Gateway

This bill looks like it’s worth 10 bucks — until you see it’s the last of its kind

David Anderson, owner of Goldmine Coins and Relics, shows off what’s believed to be the only remaining $10 bill issued by the First National Bank of Gig Harbor.
David Anderson, owner of Goldmine Coins and Relics, shows off what’s believed to be the only remaining $10 bill issued by the First National Bank of Gig Harbor. The Gateway

As far as anybody knows, there’s only one. And David Anderson has it.

Anderson, owner of Goldmine Coins and Relics in Gig Harbor, owns what’s believed to be the only remaining $10 bill issued by the First National Bank of Gig Harbor.

The bill, issued in 1929, is valued at about $5,000, he said.

“I am very proud of owning it, and proud to display it in our new shop,” Anderson said. “I’m excited to show everyone a little bit of history in Gig Harbor.”

Between 1929 and 1933, the First National Bank of Gig Harbor printed $37,530 worth of national currency, including 1,728 of the $10 bills, according to antiquemoney.com. In addition, the bank printed 2,178 $5 bills, 384 $20 bills and 120 $50 bills.

Of all those, only seven bills are known to still exist, including the one held by Anderson. The other six are in private collections.

Anderson got the rare $10 bill more than a year ago, when a customer brought it and currency from banks in Ellensburg and Eugene, Oregon, to Anderson’s company, which buys and sells, among other things, gold, coins and currency.

Anderson said he instantly bought the Gig Harbor bill, which was “by far” the rarest of the three he bought from the customer.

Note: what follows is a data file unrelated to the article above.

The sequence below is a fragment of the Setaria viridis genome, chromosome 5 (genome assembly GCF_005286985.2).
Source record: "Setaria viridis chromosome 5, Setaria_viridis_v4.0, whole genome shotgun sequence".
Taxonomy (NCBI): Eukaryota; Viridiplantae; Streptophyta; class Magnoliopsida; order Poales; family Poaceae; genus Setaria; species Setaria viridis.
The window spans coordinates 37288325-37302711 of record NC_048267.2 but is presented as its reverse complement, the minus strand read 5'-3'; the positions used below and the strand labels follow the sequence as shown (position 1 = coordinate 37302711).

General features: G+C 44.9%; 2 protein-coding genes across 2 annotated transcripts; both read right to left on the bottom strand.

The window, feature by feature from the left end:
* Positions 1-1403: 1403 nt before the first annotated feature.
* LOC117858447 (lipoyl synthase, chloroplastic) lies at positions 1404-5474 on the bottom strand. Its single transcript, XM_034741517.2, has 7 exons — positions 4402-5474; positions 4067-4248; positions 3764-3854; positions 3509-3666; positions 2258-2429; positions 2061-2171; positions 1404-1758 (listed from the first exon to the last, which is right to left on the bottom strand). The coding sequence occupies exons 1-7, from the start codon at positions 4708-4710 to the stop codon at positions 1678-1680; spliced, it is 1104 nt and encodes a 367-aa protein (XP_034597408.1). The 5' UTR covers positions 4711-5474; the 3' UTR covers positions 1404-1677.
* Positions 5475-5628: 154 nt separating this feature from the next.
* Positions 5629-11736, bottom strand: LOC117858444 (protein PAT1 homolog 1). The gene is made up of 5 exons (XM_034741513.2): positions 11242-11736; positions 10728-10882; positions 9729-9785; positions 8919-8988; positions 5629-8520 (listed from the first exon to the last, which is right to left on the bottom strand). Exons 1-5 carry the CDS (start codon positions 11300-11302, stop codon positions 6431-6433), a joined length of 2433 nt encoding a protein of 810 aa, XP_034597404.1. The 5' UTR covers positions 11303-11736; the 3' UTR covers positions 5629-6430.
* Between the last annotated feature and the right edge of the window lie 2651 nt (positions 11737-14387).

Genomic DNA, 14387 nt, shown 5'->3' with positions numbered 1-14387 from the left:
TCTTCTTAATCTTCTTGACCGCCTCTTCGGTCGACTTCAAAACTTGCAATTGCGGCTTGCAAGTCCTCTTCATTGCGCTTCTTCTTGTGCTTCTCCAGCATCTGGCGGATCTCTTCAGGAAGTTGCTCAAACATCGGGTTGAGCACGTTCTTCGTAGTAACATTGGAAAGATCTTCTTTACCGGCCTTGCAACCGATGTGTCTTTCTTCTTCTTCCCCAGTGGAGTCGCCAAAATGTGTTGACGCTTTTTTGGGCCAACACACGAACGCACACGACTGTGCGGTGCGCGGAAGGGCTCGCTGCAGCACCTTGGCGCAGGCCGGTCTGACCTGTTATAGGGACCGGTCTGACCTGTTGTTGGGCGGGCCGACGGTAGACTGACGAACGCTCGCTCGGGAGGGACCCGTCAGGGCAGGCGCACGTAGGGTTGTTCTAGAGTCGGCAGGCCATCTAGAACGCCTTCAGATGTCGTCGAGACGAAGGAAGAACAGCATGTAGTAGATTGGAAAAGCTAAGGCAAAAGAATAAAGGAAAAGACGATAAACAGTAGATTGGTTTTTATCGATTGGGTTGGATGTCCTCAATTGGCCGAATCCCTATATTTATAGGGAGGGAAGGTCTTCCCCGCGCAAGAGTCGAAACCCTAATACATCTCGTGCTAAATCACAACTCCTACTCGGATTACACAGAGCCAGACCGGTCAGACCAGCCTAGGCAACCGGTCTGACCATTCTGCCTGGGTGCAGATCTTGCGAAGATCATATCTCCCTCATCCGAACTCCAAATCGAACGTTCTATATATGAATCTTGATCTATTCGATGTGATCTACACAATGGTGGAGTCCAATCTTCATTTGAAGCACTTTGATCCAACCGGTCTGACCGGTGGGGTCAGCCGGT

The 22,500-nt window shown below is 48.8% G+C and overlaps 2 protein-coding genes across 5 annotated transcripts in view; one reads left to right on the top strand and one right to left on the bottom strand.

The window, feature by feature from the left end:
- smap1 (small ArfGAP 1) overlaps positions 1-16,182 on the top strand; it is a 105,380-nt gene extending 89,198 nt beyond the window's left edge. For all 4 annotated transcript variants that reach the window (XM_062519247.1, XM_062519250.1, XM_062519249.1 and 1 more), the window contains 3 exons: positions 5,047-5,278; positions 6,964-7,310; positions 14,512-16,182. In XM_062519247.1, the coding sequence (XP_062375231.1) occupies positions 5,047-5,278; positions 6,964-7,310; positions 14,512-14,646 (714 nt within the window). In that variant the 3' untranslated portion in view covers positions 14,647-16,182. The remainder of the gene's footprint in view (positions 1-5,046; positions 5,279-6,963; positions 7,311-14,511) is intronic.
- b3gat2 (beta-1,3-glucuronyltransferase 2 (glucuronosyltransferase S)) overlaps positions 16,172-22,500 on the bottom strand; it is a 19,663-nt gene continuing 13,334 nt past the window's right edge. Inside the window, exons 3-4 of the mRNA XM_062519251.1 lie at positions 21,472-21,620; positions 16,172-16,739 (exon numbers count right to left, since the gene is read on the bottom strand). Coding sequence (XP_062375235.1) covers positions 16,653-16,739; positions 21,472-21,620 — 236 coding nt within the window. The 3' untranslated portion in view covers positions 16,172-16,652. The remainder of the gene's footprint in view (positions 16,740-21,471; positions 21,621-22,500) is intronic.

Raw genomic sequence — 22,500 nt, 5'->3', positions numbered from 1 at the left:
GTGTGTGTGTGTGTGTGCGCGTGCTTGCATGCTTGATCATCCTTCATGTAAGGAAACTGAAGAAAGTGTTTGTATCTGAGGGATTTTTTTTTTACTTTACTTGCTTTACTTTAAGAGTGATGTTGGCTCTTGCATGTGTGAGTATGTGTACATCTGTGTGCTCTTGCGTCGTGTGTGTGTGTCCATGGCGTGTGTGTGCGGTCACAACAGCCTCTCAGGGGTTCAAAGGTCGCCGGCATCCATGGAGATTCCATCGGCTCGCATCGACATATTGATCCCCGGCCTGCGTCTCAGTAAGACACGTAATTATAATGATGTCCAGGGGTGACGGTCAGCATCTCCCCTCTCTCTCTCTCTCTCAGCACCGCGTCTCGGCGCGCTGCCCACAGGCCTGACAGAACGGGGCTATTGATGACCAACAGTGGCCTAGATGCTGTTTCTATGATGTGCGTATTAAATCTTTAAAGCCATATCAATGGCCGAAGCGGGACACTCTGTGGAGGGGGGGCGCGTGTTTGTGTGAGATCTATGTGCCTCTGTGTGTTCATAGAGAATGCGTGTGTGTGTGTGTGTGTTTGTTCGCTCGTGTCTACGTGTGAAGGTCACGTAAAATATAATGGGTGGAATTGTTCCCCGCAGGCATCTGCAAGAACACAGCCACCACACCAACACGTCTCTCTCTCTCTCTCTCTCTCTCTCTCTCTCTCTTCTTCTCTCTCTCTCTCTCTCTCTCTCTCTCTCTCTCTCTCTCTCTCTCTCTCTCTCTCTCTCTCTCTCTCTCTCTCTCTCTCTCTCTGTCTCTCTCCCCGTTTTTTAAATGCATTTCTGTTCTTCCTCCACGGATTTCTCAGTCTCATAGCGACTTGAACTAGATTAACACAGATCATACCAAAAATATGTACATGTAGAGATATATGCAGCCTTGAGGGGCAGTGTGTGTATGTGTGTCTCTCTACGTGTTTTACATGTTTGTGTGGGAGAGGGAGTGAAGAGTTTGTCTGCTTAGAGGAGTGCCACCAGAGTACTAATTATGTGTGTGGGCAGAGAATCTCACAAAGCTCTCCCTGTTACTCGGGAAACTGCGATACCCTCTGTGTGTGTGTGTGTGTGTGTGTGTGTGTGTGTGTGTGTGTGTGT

“I really wanted it, and he showed it to me a couple years prior,” Anderson said. “I told him I would love to have cause I am the only coin shop in Gig Harbor.”

He declined to say more about the transaction, including how much he paid for the bill and who the seller was.

The bill was printed at the end of a 67-year period — from 1862 to 1929 — when U.S. banks were allowed to issue their own currency, based on the population of the cities where they were located.

“Gig Harbor had a really low population,” Anderson said, “so there weren’t very many released.”

The National Bank of Gig Harbor was started in 1926 by Seattle banker Carl Nielson. Having their own bank meant residents could get loans and make deposits in Gig Harbor, rather than have to travel to Tacoma or Seattle.

The Great Depression soon followed, however, and the bank closed in 1933.

In 1946, Nielson opened another bank in Gig Harbor, naming it Peninsula State Bank.

As for the First National Bank’s orphan $10 bill, Anderson plans to have it professionally framed and hung in Goldmine Relics’ new location at 5160 Point Fosdick Drive.

The company is moving from 5287 Olympic Drive Northwest, where it’s been for six years, because it needs more space to display its inventory and to house a jewelry laboratory to repair pieces or make new ones.

The grand opening will be Saturday (Nov. 3).

The shop will have lots of coins and bills up for sale.

The $10 bill won’t be one of them.

“I promised the gentleman who sold it to me I would never sell it,” Anderson said. “I am a proud owner of it. We are the one coin shop in Gig Harbor and it’s something a coin shop should have in Gig Harbor.”

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